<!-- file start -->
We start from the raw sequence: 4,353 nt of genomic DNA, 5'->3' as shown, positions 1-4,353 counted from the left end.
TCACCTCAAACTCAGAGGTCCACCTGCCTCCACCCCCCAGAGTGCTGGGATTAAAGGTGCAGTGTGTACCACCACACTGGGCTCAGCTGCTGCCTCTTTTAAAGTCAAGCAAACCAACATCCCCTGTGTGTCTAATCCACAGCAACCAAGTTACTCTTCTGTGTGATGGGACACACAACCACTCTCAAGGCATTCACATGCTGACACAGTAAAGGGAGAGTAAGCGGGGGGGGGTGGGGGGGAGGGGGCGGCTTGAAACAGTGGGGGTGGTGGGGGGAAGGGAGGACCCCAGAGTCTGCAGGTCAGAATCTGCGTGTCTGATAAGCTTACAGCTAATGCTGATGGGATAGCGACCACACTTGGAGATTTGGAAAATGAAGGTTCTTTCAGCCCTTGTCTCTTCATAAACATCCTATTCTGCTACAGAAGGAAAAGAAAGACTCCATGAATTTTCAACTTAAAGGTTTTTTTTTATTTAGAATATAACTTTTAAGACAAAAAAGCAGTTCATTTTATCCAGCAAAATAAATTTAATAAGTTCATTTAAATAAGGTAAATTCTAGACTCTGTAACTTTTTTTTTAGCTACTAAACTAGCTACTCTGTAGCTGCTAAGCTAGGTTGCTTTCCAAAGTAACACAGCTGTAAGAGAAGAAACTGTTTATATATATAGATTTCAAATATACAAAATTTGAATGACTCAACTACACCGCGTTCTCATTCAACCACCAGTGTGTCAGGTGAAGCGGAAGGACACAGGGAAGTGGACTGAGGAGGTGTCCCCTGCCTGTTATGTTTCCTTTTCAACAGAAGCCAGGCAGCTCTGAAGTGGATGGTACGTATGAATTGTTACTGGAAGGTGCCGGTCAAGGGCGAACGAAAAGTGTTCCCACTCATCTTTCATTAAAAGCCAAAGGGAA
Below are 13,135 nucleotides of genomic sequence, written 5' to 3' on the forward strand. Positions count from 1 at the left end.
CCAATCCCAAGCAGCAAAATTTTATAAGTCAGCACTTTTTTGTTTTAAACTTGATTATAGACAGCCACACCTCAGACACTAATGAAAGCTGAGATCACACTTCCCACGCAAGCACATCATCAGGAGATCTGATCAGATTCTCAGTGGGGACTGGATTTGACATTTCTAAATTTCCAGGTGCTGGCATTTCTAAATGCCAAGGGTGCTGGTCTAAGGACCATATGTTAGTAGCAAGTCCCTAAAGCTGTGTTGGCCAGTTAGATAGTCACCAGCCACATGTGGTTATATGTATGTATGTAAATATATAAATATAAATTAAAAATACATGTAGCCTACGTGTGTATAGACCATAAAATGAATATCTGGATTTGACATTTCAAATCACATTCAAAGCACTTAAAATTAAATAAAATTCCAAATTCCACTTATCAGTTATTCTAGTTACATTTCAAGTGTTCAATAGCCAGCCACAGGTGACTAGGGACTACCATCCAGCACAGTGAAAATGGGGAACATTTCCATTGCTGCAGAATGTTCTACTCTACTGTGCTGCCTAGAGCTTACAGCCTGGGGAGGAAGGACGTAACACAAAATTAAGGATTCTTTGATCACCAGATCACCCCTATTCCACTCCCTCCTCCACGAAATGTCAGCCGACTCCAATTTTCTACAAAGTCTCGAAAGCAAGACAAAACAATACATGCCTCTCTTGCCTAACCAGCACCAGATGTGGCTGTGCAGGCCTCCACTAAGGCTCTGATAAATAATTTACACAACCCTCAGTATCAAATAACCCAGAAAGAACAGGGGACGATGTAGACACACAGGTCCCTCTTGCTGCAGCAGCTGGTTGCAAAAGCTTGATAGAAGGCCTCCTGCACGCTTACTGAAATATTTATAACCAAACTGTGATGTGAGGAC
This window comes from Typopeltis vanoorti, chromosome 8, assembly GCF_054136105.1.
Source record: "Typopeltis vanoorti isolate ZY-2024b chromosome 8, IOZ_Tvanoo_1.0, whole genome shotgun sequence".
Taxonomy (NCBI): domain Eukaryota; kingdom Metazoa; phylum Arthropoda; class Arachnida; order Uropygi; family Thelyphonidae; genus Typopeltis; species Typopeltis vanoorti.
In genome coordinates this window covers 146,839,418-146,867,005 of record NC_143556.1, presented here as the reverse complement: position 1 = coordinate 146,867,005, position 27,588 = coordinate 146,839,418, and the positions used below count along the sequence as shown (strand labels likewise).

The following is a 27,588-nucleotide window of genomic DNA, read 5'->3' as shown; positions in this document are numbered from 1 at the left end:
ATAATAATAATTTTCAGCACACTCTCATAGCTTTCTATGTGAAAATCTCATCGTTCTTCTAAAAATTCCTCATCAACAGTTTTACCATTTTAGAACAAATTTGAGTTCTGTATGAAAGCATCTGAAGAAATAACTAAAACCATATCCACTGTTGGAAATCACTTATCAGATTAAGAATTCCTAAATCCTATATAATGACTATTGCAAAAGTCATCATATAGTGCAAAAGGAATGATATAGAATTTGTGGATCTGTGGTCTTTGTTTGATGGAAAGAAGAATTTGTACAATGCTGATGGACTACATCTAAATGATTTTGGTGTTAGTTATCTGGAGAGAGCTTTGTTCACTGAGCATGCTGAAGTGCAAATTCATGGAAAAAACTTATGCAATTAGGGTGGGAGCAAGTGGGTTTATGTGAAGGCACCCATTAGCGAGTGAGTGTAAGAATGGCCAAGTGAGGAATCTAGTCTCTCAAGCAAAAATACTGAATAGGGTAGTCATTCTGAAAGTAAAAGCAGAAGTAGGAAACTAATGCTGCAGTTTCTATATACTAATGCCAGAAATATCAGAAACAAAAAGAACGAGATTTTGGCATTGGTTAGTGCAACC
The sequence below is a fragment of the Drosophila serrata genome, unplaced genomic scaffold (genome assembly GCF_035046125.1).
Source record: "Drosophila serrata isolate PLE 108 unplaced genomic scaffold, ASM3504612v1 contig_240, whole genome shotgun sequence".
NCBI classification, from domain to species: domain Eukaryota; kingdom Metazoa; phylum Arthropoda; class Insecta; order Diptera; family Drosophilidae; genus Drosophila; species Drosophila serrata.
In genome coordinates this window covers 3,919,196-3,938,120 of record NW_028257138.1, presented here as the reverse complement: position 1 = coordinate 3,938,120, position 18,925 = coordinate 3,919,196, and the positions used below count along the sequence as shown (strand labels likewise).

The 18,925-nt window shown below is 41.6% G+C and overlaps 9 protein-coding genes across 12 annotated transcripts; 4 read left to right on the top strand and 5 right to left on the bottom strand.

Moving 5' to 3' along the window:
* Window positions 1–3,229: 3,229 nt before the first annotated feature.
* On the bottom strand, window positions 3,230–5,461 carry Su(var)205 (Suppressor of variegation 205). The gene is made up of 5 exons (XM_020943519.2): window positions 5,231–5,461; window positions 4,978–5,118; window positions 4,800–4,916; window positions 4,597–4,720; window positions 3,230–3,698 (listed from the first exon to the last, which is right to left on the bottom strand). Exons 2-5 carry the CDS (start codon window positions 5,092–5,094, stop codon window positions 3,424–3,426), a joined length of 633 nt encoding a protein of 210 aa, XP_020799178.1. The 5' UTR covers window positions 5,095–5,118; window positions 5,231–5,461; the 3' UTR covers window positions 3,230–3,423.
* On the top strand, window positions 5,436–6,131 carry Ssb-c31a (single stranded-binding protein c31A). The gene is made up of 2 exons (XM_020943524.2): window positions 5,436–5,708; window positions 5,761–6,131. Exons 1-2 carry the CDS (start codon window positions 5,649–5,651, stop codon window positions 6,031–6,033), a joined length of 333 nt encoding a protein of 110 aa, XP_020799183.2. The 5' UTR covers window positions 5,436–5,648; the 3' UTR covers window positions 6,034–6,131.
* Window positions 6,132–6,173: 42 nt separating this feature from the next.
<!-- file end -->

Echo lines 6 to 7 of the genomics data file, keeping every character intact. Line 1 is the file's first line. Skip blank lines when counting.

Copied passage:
Source record: "Typopeltis vanoorti isolate ZY-2024b chromosome 8, IOZ_Tvanoo_1.0, whole genome shotgun sequence".
Taxonomy (NCBI): domain Eukaryota; kingdom Metazoa; phylum Arthropoda; class Arachnida; order Uropygi; family Thelyphonidae; genus Typopeltis; species Typopeltis vanoorti.